Efforts by IUCN in Ghana to engage local communities and exchange information on key REDD+ governance issues are bearing fruit. A series of meetings and workshops at the regional and community levels have generated detailed inputs that can directly feed into Ghana’s evolving REDD+ strategy. That process is at a crucial stage. Ghana has received funds from the World Bank Forest Carbon Partnership Facility (FCPF) and was accepted as one of five pilot countries for the Forest Investment Program (FIP). Now that the country is ready to start the building of its REDD+ strategy, community organisations have a crucial role to play in the identification of REDD+ activities that can be the building blocks of such a plan.
The meetings were organised as part of IUCN’s pro-poor REDD+ project in Ghana. The project supports and encourages the interests of the forest-reliant and vulnerable poor as part of the building of the national REDD+ strategies and is currently implemented in Ghana, Cameroon, Papua-Indonesia and Guatemala. Recognising the links between livelihoods and sustainable natural resource management, the project in Ghana has recently organised two regional workshops. The focus was on adequate forest governance and the building of an equitable benefit-sharing regime.
The workshops took place in April this year and brought together representatives from key stakeholder groups in the three northern regions and the forest rich western regions of Ghana. Participants learned about the REDD+ readiness process in Ghana and the way in which REDD+ might affect their livelihoods. The meetings provided local leaders with an opportunity to give constructive inputs into Ghana’s REDD+ strategy development and generated important insights into the concerns that communities have.
Communities reflected on the drastic reductions in the quality and quantity of forest cover that they observe. Participants of the workshop identified drivers of deforestation and degradation, such as unsustainable farming practices, poverty, population growth, bushfires, mining, charcoal and fuel wood production, timber extraction, chain saw operations, and hunting. Their observations of changes reflected an understanding of the role that forests play in ecological and micro-climatic conditions such as temperature, rainfall and soils, but this awareness was not matched with a clear understanding of the broader links between deforestation and climate change. It underscores the importance of education and awareness building among communities as part of the development of a REDD+ strategy in Ghana.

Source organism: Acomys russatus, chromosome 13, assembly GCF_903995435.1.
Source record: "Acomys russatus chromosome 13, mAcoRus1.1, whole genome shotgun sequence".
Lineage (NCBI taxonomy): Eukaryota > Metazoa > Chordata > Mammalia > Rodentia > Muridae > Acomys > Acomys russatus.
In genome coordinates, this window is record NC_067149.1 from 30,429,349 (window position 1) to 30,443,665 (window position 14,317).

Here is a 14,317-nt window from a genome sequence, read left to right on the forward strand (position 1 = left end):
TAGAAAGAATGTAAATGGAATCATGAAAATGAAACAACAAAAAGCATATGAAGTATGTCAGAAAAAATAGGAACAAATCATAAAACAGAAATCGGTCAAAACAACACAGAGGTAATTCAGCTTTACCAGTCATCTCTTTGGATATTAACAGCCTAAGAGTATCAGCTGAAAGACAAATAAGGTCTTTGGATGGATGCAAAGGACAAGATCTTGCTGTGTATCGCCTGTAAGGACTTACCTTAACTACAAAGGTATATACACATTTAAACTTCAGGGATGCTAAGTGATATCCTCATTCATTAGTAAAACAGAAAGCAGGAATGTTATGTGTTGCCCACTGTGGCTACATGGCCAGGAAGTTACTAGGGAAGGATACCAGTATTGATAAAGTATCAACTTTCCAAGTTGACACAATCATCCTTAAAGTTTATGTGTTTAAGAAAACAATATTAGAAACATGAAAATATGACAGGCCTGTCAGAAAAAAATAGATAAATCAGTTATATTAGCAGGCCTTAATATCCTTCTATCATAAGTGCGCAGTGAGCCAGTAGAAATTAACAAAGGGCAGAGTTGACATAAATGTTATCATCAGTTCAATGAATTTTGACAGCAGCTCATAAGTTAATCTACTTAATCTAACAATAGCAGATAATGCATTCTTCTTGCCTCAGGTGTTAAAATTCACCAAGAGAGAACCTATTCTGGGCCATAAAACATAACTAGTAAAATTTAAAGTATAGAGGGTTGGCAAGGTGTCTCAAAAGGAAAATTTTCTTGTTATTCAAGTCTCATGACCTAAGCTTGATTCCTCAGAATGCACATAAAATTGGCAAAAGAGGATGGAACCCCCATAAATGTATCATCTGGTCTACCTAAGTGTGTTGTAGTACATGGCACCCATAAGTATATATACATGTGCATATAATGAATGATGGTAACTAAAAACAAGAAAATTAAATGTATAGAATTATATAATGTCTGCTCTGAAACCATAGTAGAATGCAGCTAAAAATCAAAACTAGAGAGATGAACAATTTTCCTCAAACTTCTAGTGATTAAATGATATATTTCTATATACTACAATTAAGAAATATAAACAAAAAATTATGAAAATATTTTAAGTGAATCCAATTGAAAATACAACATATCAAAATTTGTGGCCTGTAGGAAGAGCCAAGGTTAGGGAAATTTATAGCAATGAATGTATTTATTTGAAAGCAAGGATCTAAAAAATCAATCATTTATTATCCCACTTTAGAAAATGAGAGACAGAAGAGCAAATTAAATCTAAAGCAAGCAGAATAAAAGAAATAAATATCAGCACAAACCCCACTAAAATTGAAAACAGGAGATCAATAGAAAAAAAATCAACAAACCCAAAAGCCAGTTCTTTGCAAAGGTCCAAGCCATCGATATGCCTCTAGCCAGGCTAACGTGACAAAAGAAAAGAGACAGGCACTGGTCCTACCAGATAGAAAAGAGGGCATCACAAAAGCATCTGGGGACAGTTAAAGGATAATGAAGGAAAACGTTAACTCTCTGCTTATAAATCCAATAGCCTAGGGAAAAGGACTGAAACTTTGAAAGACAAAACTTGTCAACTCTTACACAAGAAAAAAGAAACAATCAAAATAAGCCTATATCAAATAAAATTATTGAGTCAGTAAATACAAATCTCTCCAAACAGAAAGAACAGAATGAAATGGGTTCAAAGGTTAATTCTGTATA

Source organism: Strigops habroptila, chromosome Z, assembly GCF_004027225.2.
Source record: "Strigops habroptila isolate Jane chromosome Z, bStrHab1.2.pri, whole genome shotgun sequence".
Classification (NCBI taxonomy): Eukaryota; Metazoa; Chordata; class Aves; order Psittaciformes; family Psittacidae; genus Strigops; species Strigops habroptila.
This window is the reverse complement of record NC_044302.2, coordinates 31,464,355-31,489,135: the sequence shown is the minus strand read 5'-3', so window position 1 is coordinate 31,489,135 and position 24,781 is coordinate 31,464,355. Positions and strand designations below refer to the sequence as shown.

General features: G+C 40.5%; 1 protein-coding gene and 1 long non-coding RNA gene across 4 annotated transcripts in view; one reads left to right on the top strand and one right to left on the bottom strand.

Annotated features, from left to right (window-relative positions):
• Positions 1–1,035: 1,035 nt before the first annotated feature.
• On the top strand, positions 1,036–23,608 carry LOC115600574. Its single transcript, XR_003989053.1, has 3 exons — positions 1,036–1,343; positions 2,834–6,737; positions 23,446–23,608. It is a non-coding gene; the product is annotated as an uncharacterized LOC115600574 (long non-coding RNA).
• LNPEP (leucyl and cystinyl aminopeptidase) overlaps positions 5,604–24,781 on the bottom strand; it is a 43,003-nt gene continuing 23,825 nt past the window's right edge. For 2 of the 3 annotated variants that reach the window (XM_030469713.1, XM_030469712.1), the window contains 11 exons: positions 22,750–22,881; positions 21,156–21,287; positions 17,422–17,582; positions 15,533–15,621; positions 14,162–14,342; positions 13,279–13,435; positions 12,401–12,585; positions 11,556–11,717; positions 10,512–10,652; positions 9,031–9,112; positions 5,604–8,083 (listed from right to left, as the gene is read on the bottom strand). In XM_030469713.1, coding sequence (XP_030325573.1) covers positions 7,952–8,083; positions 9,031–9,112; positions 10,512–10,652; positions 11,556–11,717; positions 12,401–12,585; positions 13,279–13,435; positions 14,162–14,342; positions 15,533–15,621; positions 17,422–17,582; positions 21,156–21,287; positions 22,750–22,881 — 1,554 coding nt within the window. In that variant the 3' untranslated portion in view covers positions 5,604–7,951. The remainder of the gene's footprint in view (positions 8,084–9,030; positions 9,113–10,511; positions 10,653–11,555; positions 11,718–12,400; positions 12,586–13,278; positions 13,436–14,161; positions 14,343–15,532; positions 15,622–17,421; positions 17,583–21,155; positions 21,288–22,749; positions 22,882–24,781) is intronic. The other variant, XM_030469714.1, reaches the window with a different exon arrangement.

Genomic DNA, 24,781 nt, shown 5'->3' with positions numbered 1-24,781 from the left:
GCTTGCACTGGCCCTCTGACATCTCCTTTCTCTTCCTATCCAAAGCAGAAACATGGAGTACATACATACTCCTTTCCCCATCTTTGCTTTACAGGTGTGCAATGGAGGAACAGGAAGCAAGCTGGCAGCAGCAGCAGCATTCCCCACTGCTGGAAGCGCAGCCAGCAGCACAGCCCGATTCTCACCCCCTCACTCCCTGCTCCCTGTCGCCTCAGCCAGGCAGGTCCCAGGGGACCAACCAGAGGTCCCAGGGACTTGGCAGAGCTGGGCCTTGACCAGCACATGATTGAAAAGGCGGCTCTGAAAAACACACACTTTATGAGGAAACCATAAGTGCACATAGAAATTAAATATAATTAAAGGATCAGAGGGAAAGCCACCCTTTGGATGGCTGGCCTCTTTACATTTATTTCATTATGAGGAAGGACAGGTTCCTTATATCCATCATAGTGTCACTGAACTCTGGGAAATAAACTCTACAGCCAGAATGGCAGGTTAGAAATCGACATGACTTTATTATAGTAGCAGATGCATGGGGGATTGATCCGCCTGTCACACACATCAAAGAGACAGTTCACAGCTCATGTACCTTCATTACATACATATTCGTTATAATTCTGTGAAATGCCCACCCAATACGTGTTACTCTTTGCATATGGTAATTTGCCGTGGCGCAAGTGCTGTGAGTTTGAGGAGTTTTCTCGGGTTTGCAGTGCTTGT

The consultations generated suggestions that can be direct inputs into the development of the REDD+ strategy. The following specific activities were identified: a) protection and conservation to prevent further degradation of forests and the benefits that they provide, b) reforestation through agro-forestry systems, c) the strengthening of community forest management structures such as the Community Forest Committees (CFC) and Community Resource Management Areas (CREMA) committees, d) the setting up of voluntary community-watchdog groups to curb deforestation, and e) the building of distributional mechanisms based on community experience with such arrangements.
Communities generally have clear ideas about possible frameworks that can be established for the distribution of REDD+ benefits. They prefer community-managed revolving trusts or credit funds over schemes predicated on individual payments. Grassroots organisations give priority to conservation of existing forest reserves and Globally Significant Biodiversity Areas (GSBA), which would need more effective forest law enforcement, education and a focus on ecological, social and economic benefits. They also point at the importance of community forestry, afforestation programs and agro-forestry activities.
The meetings stressed the importance for REDD+ to reinforce community level institutions such as Community Forest Committees (CFCs), District Forest Forums (DFF) and CREMAs. There were also calls to enhance community participation in conservation and sustainable management of forests. The strengthening of these grassroots institutions as part of REDD+ would require the building of governance platforms to strengthen their legitimacy and capacity to take decisions over forest management and conservation issues. It would also give communities decision making power to implement additional livelihood programmes that can help improve living standards such as fish farming, tree nurseries, snail farming and bee-keeping.
The meetings in Ghana illustrate how important a two-way flow of information is as part of multi-stakeholder consultation. Community organizations have to be informed about REDD+ and these groups can in turn provide detailed inputs into the national REDD+ strategy. Successful pro-poor REDD+ strategies will respond to the concerns and interests of forest-reliant communities and other stakeholders and build equitable REDD+ interventions that support rather than harm the rural poor.